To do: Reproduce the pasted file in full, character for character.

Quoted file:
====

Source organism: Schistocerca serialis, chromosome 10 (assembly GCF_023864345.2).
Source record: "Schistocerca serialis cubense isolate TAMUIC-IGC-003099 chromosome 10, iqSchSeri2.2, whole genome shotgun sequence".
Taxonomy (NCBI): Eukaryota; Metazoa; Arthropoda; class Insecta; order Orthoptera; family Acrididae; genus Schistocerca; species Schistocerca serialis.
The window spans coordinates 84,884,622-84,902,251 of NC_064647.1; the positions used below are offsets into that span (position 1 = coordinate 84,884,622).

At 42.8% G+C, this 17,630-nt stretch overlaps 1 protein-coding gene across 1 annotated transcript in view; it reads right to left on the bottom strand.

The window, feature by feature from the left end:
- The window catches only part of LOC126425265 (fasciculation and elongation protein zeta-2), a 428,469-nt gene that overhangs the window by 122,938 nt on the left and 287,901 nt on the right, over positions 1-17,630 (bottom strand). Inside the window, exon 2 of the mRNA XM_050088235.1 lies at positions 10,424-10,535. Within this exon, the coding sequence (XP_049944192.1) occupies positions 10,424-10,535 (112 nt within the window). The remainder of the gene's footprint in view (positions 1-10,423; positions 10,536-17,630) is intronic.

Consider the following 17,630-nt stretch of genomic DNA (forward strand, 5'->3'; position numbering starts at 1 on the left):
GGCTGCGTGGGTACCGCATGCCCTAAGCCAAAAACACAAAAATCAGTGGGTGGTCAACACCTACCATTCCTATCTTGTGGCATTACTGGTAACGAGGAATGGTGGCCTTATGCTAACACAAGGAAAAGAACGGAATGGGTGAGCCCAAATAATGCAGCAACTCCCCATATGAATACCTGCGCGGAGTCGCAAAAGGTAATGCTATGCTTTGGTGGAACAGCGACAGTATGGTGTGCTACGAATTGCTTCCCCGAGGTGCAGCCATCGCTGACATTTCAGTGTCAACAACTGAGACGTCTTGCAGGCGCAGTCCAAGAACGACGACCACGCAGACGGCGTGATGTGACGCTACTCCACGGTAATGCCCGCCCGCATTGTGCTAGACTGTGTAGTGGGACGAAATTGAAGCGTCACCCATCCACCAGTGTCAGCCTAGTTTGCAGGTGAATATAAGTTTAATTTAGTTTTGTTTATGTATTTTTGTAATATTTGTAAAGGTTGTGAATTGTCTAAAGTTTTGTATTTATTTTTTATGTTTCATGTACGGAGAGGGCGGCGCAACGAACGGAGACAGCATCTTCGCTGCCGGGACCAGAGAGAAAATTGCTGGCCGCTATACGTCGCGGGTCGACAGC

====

Source organism: Schistocerca serialis, chromosome 10 (assembly GCF_023864345.2).
Source record: "Schistocerca serialis cubense isolate TAMUIC-IGC-003099 chromosome 10, iqSchSeri2.2, whole genome shotgun sequence".
Taxonomy (NCBI): Eukaryota; Metazoa; Arthropoda; class Insecta; order Orthoptera; family Acrididae; genus Schistocerca; species Schistocerca serialis.
The window spans coordinates 84,884,622-84,902,251 of NC_064647.1; the positions used below are offsets into that span (position 1 = coordinate 84,884,622).

At 42.8% G+C, this 17,630-nt stretch overlaps 1 protein-coding gene across 1 annotated transcript in view; it reads right to left on the bottom strand.

The window, feature by feature from the left end:
- The window catches only part of LOC126425265 (fasciculation and elongation protein zeta-2), a 428,469-nt gene that overhangs the window by 122,938 nt on the left and 287,901 nt on the right, over positions 1-17,630 (bottom strand). Inside the window, exon 2 of the mRNA XM_050088235.1 lies at positions 10,424-10,535. Within this exon, the coding sequence (XP_049944192.1) occupies positions 10,424-10,535 (112 nt within the window). The remainder of the gene's footprint in view (positions 1-10,423; positions 10,536-17,630) is intronic.

Consider the following 17,630-nt stretch of genomic DNA (forward strand, 5'->3'; position numbering starts at 1 on the left):
GGCTGCGTGGGTACCGCATGCCCTAAGCCAAAAACACAAAAATCAGTGGGTGGTCAACACCTACCATTCCTATCTTGTGGCATTACTGGTAACGAGGAATGGTGGCCTTATGCTAACACAAGGAAAAGAACGGAATGGGTGAGCCCAAATAATGCAGCAACTCCCCATATGAATACCTGCGCGGAGTCGCAAAAGGTAATGCTATGCTTTGGTGGAACAGCGACAGTATGGTGTGCTACGAATTGCTTCCCCGAGGTGCAGCCATCGCTGACATTTCAGTGTCAACAACTGAGACGTCTTGCAGGCGCAGTCCAAGAACGACGACCACGCAGACGGCGTGATGTGACGCTACTCCACGGTAATGCCCGCCCGCATTGTGCTAGACTGTGTAGTGGGACGAAATTGAAGCGTCACCCATCCACCAGTGTCAGCCTAGTTTGCAGGTGAATATAAGTTTAATTTAGTTTTGTTTATGTATTTTTGTAATATTTGTAAAGGTTGTGAATTGTCTAAAGTTTTGTATTTATTTTTTATGTTTCATGTACGGAGAGGGCGGCGCAACGAACGGAGACAGCATCTTCGCTGCCGGGACCAGAGAGAAAATTGCTGGCCGCTATACGTCGCGGGTCGACAGC